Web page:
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Lacunae: Rhetoric and Image: Visual Strategies of Political Communication in the Early Modern Period

Guest editors: Timur Atnashev and Mikhail Velizhev


This block of articles is devoted to the classical methodological approach to the study of the strategies of visual communication in the societies of the early modern period. They demonstrate how visual language becomes a means of social communication in various historical contexts, whereby visual language is not merely a “reflection” of an idea, but rather reinterprets it and adds greater persuasiveness and actuality to a verbal argument. The general logic of the block assumes this perspective from three methodological approaches and authorial trajectories (comparable in terms of significance) toward the interpretation of visual strategies in the field of social communication and visual rhetoric: Horst Bredekamp, one of the most famous modern art historians of continental Europe; Quentin Skinner, the “founding father” of the Cambridge school of the history of political philosophy; and Manfredo Tafuri, the well-known historian and architectural theorist, as well as on of the founders of urban studies, who had a colossal impact on the development of the urban studies during the late-20th and early-21st centuries. Each author takes on a new role as historian of interdisciplinary connections in the humanities: the historian of discourse speaks of frescoes, the historian of art — of the philosophical treatise, and the historian of architecture — of societal institutions.

The section opens with Horst Bredekamp’s “Thomas Hobbes’s Visual Strategies”. According to Hobbes, visual images fulfill a political function not through acts of iconoclasm or of figural representation of human sacrifices, but rather through the suppression of destruction. In Leviathan Hobbes introduces the concept of the “mortal God,” which has overtones of a statehood that is freed from the vice of private interests, but by no means possessing pretensions to immortality. Taking into account that it is possible to keep peace only while the mortal God lives, Hobbes’ conception of the endless war, against which peace should be based, contains in itself the category of time. Insofar as the condition of peace is the result of stable renewal, then the act of portrayal or representation — in contrast to the act of speaking or reading — creates the possibility to support its preservation with a method that resists time as much as is possible. The frontispiece of the treatise Leviathan, a detailed analysis of which is presented in this article, can serve as an example of such a political approach to visuality. This frontispiece can not only endow the state-monstrosity with the memory of individualism as a distinctive mark, but, moreover, also take upon itself the character of a general sign. The portrayal of the Leviathan, growing from mark to sign, forms the sign of the state, which directs the actions from within at any given moment. People, according to Hobbes, find themselves in constant danger of returning to a natural state, in which there is no perceptible power holding them in awe. All achievements of civilization are in conflict with natural passions, and therefore Hobbes needs such a visible representation of power in order to maintain this power and support civilization.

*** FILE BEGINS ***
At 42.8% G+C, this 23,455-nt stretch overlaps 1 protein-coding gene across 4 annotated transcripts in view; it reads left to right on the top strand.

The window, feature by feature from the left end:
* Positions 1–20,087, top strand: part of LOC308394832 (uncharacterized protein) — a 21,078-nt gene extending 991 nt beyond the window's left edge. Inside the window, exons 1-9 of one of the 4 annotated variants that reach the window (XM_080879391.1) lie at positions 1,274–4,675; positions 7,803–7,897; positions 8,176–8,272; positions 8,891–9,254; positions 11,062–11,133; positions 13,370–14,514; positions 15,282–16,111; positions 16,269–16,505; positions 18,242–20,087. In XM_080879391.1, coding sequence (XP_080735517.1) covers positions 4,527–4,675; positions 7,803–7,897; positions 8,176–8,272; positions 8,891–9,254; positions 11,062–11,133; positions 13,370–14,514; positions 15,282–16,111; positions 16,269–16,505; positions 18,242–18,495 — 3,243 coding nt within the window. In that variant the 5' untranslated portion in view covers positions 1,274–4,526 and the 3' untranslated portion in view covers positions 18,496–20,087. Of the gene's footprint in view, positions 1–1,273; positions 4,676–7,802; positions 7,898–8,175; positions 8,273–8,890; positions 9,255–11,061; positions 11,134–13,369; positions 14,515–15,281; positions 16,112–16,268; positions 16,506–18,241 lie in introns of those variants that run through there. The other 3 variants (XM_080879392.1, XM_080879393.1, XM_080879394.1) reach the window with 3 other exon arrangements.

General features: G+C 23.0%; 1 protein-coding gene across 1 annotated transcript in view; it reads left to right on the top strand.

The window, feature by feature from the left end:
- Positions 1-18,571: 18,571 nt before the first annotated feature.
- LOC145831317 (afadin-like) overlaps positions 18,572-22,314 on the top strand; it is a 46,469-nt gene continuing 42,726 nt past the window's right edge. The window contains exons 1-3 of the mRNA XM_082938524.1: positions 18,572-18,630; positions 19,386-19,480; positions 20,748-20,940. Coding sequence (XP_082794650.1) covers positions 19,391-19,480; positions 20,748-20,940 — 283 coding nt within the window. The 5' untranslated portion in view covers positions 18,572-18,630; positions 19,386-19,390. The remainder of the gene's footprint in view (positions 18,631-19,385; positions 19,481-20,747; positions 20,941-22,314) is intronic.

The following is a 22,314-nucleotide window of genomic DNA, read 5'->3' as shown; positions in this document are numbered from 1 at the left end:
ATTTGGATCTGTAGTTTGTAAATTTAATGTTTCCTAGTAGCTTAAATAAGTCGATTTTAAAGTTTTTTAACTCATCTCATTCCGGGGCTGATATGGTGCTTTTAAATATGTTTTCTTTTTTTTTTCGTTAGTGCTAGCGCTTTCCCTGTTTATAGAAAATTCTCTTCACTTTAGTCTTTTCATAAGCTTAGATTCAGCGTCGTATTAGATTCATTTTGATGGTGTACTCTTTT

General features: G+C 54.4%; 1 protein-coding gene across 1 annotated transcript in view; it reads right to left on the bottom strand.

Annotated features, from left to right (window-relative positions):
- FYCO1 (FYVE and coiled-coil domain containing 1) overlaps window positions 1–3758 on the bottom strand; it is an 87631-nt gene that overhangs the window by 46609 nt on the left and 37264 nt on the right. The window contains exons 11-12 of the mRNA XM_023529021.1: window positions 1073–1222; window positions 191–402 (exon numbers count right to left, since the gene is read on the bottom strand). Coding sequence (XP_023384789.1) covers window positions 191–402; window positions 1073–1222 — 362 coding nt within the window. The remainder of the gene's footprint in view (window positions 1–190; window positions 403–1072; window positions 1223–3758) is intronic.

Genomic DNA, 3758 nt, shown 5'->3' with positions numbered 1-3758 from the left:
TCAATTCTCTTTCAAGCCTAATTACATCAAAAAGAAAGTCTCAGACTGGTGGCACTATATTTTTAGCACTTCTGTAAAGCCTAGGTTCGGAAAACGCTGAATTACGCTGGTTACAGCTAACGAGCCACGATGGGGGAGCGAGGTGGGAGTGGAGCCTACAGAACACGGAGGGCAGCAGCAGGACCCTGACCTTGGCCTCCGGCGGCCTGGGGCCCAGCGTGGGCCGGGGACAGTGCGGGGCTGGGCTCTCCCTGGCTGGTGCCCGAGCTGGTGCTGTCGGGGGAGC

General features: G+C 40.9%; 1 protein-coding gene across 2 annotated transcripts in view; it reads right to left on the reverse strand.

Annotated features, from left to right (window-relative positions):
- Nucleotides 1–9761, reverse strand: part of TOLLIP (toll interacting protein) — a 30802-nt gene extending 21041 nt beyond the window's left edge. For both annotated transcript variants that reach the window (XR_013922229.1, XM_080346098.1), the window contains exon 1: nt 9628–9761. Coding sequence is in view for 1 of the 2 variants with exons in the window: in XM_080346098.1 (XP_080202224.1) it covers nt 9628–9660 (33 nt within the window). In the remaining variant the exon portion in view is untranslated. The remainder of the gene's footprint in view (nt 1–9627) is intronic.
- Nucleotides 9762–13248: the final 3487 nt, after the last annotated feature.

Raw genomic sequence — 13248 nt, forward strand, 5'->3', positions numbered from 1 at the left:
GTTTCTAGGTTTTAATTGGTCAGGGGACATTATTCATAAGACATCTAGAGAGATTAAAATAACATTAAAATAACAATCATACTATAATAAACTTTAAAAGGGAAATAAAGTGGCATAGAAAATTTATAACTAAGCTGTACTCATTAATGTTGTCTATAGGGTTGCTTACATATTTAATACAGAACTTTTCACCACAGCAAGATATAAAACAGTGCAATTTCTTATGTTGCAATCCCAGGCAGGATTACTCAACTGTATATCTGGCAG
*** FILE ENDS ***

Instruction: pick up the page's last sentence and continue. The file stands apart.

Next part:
The focus of Quentin Skinner’s “Ambrogio Lorenzetti on the Power and Glory of Republics” is the frescoes painted by the Italian artist Ambrogio Lorenzetti in the Palazzo Pubblico in Siena from 1337 to 1339. Skinner addresses two riddles of these frescoes: the regal figure reigning over the ensemble of political benefactors on the northern wall of the palazzo, and the still more puzzling group of dancers at the center of the cityscape on the eastern wall. The figure embodies Siena itself and its republican state system (civitas), endowed also with the status of supreme judge. The ten dancers are called to drive out sadness (tristitia) from the city, and to express joy in a scene of the triumph of civil peace and of the glory of the Sienese republic. Moreover, both are inextricably linked to the Signori Nove — the nine ruling officials of Siena who initiated the reconstruction of the Palazzo Pubblico and commissioned Lorenzetti’s frescoes.

The section closes with Manfredo Tafuri’s “Memoria et Prudentia: Patrician Mentalities and Res Aedificatoria”. In the intellectual and political space of Venice in first half of the 16th century, two tendencies came into conflict: one, the tendency toward the demonstration of grandeur, wealth and luxury; the other, the tendency toward ostentatious moderation. Both of these tendencies, supported by religious thought, found their reflection in the legislation and architecture of the epoch. On one hand, the Venetian authorities revived 13th-century laws against luxury, while on the other hand the leading families of the Venetian elite, who were striving to concentrate power in their own hands and did not identify themselves with this original equality and bygone austerity, displayed their ostentatious “disobedience” to these laws. All of this manifested itself in the new dwellings, which several patricians built in Venice over the course of the 16th century using architecture as a “status symbol” of their own exceptionalism. Several conflicting architectural styles arose, which resulted in arguments about art and architecture — hidden and latent, but evident. They became part of the much broader discussion about the identity of the Venetian republic and its institutes.


Visual Attractors in Literature: (Materials from a Round Table)

Guest Editor: Sergey Zenkin